Rejecting the contract offer - our duty as doctors

Having declared 'victory' over the doctors, it must have been a shock to Jeremy Hunt that his contract was just voted down 58% to 42%. It probably isn't that surprising, when you consider his year spent dragging a respected profession through the mud on the basis of empty promises, politically-driven threats and scaring patients. A resounding 'No!' is a stand for the NHS, and one that we can be proud of. Patients over politics, we did this for you.

This last year has been a theatre. The junior doctor strikes polarised the nation and pit doctors against politicians. In return for standing up for our patients, we were labelled 'militant' and 'greedy'. It was a cynical attempt to turn patients against us. Despite the Whitehall rhetoric and media mutterings, this dispute was about 'safety', not pay. Rejection of a contract unsafe for patients was inevitable, and a mark of our integrity. It was our duty to protect our patients. Trust me, we took an oath.

The original justification for the new contract was to provide a 'seven-day NHS' in line with Conservative Party election promises. Jeremy Hunt proclaimed a higher risk of death at weekends due to a lack of doctors. A 'new contract' would save lives and provide seven-day care for the same price. Hunt was to be saviour of the patients and the king of the NHS. It all sounded so glamorous and progressive. But like any fairy tale, it was just good storytelling.

It quickly became evident that Hunt's claims didn't add up and that his solutions fell short. The 'weekend effect' was shown to be a myth. Hours safeguards were judged unreliable, the pay structure sexist and rota plans untenable. Whistleblowing was demonised and became a career killer. It became the case that speaking out was a recipe for unemployment. Even the medical students wanted to quit.

It became clear to us that a 'seven-day NHS' required more money, more staff, honesty and better integration of existing systems. A new contract wasn't enough, we needed a new approach. We needed dialogue and a workable plan. Stretching the system further risked breaking.

Hunt needed to work with us, not against us. No matter what evidence we produced, the government would not listen. It seemed that being 'strong' was more important than being right. How dare a union oppose the government? The negotiations were just like a hunter toying with prey. It became clear that the government saw this dispute not as an effort to improve patient safety, but a challenge to its superiority. We were seen as 'militant'; words usually used to describe terrorists. Johann Malawana, the Chair of the Junior Doctors Committee of the BMA, was painted as a despot, and the BMA as his army. Sensationalism at its best.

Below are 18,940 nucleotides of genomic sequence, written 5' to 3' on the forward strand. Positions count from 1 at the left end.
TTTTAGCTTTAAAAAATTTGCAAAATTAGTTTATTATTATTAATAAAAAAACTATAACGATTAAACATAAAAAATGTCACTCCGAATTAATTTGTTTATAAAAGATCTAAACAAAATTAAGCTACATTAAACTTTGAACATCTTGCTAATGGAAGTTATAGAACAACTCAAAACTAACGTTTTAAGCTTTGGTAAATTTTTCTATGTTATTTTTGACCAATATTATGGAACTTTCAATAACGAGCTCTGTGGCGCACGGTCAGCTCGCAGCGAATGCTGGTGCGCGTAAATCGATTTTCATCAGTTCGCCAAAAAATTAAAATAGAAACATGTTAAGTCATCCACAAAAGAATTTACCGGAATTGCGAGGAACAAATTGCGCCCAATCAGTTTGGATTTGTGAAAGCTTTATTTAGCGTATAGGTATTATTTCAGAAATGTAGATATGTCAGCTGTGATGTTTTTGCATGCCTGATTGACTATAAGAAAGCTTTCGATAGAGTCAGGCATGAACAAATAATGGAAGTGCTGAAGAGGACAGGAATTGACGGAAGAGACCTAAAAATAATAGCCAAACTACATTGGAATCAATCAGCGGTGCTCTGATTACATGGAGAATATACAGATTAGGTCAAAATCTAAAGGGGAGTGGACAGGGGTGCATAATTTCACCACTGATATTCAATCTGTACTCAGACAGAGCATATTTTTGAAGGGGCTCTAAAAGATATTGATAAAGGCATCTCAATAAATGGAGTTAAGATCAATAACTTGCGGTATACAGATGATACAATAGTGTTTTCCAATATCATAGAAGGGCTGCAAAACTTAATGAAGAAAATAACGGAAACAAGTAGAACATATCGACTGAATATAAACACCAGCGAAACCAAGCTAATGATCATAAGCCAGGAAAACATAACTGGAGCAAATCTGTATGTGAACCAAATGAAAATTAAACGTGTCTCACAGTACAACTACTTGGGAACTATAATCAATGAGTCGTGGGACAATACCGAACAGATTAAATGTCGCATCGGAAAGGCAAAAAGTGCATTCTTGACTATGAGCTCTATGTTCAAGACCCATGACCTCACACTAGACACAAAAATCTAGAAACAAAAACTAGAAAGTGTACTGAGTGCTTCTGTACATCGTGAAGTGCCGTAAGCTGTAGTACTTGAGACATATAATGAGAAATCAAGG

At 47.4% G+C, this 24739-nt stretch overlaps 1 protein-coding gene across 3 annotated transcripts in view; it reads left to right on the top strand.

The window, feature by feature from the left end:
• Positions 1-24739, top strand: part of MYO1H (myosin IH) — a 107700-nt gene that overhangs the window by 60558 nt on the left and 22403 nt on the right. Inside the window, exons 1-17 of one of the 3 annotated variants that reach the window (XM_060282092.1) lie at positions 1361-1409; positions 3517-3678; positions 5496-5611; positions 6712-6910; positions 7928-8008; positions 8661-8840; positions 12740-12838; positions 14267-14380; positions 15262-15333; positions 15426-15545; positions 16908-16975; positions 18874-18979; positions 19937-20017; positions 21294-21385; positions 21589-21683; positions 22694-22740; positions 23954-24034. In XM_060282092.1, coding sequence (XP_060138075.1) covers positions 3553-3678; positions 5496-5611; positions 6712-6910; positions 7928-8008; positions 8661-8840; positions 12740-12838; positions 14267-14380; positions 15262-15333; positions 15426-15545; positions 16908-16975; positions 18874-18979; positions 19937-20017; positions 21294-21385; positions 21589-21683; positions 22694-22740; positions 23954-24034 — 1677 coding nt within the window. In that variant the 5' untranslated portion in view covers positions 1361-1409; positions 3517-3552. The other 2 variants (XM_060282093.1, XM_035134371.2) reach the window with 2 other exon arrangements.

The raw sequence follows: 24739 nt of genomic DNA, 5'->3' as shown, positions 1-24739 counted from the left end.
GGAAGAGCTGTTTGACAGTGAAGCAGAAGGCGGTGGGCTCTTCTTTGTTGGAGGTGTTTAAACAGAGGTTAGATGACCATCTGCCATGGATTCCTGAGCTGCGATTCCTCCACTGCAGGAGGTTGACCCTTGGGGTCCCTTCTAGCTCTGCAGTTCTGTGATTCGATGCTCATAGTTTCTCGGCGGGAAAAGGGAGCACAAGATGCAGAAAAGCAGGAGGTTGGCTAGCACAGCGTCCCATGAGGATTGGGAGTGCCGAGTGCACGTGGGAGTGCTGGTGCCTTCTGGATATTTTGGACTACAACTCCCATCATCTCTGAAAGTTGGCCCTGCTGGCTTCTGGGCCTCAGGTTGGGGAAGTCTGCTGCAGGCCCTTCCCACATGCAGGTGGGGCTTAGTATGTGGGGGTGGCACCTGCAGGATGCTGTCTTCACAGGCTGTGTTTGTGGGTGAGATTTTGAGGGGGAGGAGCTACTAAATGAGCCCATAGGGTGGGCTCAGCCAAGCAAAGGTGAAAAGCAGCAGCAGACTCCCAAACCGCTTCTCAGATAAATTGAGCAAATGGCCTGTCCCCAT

Our strikes were about preventing a situation where the NHS would fail, nothing more. No radical coups here. The contract presented a terrifying reality, where this was not just possible, but inevitable. Pay reduction risked forcing those doctors with families to resign, with longer hours spent covering the gaps exhausting the rest. Reduced staff cover threatened patient health. 'Hours safeguards' were as reliable as a house of cards, built on sand during a hurricane. The NHS seemed in danger of collapse as more and more doctors chose to resign or leave. We saw a storm on the horizon.

The media became polarised, and the dispute became political. Patient safety became a buzzword and not a priority. Finally, the government grew weary of challenge and threatened imposition. The king became a tyrant. Time wore on, and finally the BMA conceded to an 'agreement'. Bullying seemed to have paid off. Except that the agreement was still unsafe, unfair, and unwanted. It seemed only a matter of time until the government's bubble burst.

The only solution available was to reject the contract and hope that the government takes the opportunity to work with us, to adjust the very real issues highlighted over the past year. We mean funding, staff numbers and system integration. We need to talk to find new ways to reduce waste in the NHS, incentivise workers and industry, to invest in our nation's health. We need to work together to design rotas that are robust and resistant to failure, to design pay structures that support our working mothers and researchers for their time. We need a government who supports our public services, not goes to war with it. We need an honest whistleblowing system which rewards those who speak out, not punishes them. We need progression and we need help.

We are not militant or mercenaries. We simply ask to be able to do our job with the support and resources necessary. All we ask is a contract that protects us and our patients, and perhaps it's time that Whitehall listens to the frontline. This is likely to be a long battle, but if there is one person you want in your corner it's a grizzled doctor, not a politician who has shuffled where he doesn't belong. This was not a 'No' to the NHS; it was a 'Yes' to patient safety. We have had enough of politicians making empty promises at the risk of our livelihood and our patients.

Stand with us, we stand for you.

Any opinions above are the author's alone and may not reflect those of the NHS and affiliated parties.

Ben is a young NHS doctor in the Southwest. His interests include neurology, health communication, and medical ethics. He is also an avid advocate of compassionate care and quality improvement, running a project in the Southwest around medical humanities. Please follow and support: Dr Janaway on Facebook Dr Janaway on Twitter